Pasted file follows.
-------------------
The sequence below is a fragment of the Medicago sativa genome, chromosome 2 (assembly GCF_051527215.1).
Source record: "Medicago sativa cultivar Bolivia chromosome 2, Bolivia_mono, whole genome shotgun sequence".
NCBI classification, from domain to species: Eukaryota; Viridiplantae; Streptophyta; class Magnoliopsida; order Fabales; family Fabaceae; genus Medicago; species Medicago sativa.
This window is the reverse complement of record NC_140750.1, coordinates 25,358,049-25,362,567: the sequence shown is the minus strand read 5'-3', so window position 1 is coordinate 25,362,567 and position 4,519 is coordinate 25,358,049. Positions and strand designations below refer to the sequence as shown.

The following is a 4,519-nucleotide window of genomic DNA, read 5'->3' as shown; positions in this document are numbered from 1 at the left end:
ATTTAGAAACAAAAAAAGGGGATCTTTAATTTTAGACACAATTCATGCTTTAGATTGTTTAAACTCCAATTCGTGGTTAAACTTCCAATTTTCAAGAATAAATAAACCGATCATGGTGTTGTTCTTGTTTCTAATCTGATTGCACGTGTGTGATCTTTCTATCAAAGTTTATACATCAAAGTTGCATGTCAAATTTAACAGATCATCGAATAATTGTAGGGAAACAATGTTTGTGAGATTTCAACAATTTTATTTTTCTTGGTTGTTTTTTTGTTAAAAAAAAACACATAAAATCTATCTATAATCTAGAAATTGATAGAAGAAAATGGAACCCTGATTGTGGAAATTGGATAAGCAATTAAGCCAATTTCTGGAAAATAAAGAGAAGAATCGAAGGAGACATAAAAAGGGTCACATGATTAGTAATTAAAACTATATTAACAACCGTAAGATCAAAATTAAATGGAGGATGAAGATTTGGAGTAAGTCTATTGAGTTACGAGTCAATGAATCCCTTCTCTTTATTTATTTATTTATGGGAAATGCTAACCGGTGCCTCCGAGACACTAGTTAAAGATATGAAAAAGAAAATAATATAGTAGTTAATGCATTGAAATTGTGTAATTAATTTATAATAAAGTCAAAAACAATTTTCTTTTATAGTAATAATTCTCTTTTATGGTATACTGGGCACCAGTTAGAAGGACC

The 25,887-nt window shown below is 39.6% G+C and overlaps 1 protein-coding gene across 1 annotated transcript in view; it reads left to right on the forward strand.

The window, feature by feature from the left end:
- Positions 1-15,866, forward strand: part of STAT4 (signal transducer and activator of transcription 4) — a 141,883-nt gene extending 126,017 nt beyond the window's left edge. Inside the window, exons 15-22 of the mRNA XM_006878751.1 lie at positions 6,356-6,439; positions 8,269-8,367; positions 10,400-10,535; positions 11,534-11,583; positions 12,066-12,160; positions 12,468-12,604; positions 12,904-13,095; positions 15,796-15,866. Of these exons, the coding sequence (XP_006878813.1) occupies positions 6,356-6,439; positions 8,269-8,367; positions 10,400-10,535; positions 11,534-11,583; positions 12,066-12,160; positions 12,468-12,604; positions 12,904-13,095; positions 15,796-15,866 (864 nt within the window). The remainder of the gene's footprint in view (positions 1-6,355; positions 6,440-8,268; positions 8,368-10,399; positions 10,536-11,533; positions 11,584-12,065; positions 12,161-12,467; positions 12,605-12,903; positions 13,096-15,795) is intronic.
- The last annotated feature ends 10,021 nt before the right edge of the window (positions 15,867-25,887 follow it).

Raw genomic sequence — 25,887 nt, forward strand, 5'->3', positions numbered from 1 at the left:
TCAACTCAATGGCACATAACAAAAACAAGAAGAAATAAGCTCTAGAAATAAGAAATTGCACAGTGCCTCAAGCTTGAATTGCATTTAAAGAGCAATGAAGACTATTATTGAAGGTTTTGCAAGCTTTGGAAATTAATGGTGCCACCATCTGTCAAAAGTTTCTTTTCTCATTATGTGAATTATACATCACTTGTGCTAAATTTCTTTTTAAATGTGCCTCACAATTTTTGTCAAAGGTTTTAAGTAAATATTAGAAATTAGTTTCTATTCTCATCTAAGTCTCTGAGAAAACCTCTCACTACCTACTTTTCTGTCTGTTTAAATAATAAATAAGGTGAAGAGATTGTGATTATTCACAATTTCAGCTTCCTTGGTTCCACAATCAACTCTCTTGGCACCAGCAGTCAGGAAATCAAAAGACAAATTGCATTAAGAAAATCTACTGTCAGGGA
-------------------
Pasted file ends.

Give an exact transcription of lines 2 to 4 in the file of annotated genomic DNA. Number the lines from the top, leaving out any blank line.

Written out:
Source record: "Medicago sativa cultivar Bolivia chromosome 2, Bolivia_mono, whole genome shotgun sequence".
NCBI classification, from domain to species: Eukaryota; Viridiplantae; Streptophyta; class Magnoliopsida; order Fabales; family Fabaceae; genus Medicago; species Medicago sativa.
This window is the reverse complement of record NC_140750.1, coordinates 25,358,049-25,362,567: the sequence shown is the minus strand read 5'-3', so window position 1 is coordinate 25,362,567 and position 4,519 is coordinate 25,358,049. Positions and strand designations below refer to the sequence as shown.